Now comes the moment in the life of our republic when we set aside the divisiveness and rancor of a hard-fought election and rally together as one America, except that’s not really going to happen, as we all know. In checking around folks’ social media pages and picking up bits and pieces of conversation since Tuesday’s vote, it comes as no surprise to hear people express a yearning for a return to normalcy. Too bad. Tuesday proved there is no such thing.
I was totally wrong about the outcome of this election — a failure I’ll carry around for the rest of my days — and now I guess I owe the legions of Trump fans a small debt of gratitude: I finally understand the bitterness that so many of you have carried around in your hearts these past eight years. It feels so much different than what you can learn by reading (or writing) a thousand think pieces on the subject. I don’t know how you managed for this long. This newfound gift also brings incredible sadness, because here it is, only Day 1 of the Trump Regency, and already it seems as if the world has been turned on its head.
So congratulations to my friends with the Make America Great Again Crowd: You now get to determine which direction points up and down in our new reality. Weigh that power carefully. And don’t expect those of us on the other side to nod our heads and commiserate when the inevitable screw-ups and catastrophes occur. The country will go through the usual calming rituals when Donald Trump assumes the presidency and then we’ll go right back to where we were before this election happened, perched almost evenly between two Americas that do not see eye-to-eye.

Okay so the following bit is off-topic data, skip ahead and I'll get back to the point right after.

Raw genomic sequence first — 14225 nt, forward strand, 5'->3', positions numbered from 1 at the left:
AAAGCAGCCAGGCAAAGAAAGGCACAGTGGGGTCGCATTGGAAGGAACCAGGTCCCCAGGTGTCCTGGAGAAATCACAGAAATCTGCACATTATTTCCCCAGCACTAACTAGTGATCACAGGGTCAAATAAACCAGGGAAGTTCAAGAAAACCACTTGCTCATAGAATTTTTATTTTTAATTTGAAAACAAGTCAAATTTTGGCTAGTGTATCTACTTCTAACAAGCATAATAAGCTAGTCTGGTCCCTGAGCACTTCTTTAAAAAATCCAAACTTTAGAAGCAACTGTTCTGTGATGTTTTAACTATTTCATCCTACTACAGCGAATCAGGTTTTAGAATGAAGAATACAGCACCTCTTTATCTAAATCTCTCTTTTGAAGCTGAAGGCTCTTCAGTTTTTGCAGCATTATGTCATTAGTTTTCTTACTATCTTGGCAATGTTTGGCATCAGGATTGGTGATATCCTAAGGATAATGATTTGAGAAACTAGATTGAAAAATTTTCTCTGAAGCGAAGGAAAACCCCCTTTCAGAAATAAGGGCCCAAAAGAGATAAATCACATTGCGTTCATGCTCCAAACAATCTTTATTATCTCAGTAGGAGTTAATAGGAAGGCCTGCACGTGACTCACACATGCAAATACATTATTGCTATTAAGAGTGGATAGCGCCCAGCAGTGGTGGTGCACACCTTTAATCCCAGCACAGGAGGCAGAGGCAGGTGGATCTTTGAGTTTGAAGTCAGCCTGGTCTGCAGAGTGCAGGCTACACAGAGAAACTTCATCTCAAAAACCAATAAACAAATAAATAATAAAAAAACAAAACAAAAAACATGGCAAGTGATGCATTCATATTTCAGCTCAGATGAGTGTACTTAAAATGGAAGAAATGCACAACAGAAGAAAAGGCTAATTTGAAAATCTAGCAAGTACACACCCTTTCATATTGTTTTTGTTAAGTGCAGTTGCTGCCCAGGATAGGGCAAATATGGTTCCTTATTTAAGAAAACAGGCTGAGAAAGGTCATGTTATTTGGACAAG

Savor the moment. It won’t last. It never does. In handing over yourself to politics, the first rule for maintaining a decent level of sanity is to remember that politicians always disappoint. Always. But whereas this humdrum wisdom eases the normal course of affairs — helping one to make peace with imperfect leaders, Hillary Clinton being only the latest — Donald Trump has raised expectations so high with his campaign (“Only I can fix it”) that you just know what will happen once he fails, as he surely will. The worldwide special interests that have conspired to sap the strength of “real” America — the core myth that propelled Trump to victory — will only grow in power and mystery with each Trumpian dud. We will always be at war with Eurasia.
George Orwell gave voice to his fear of totalitarianism in writing “1984,” but it remains to be seen how far Trump intends to press the implications of his appalling campaign. Based on his scammy business record, there’s reason to believe Trump’s plan was always aimed towards a lesser goal, the pursuit of the Big Con. Much of his campaign has been more like an exercise in ego gratification than anything else. But who knows? Absolute power corrupts absolutely, and now Trump has both houses of Congress, the Supreme Court, a gaggle of toadies and sycophants for advisors, and apparently an Amen Chorus numbering around 50 million voters as the only things restraining his worst impulses.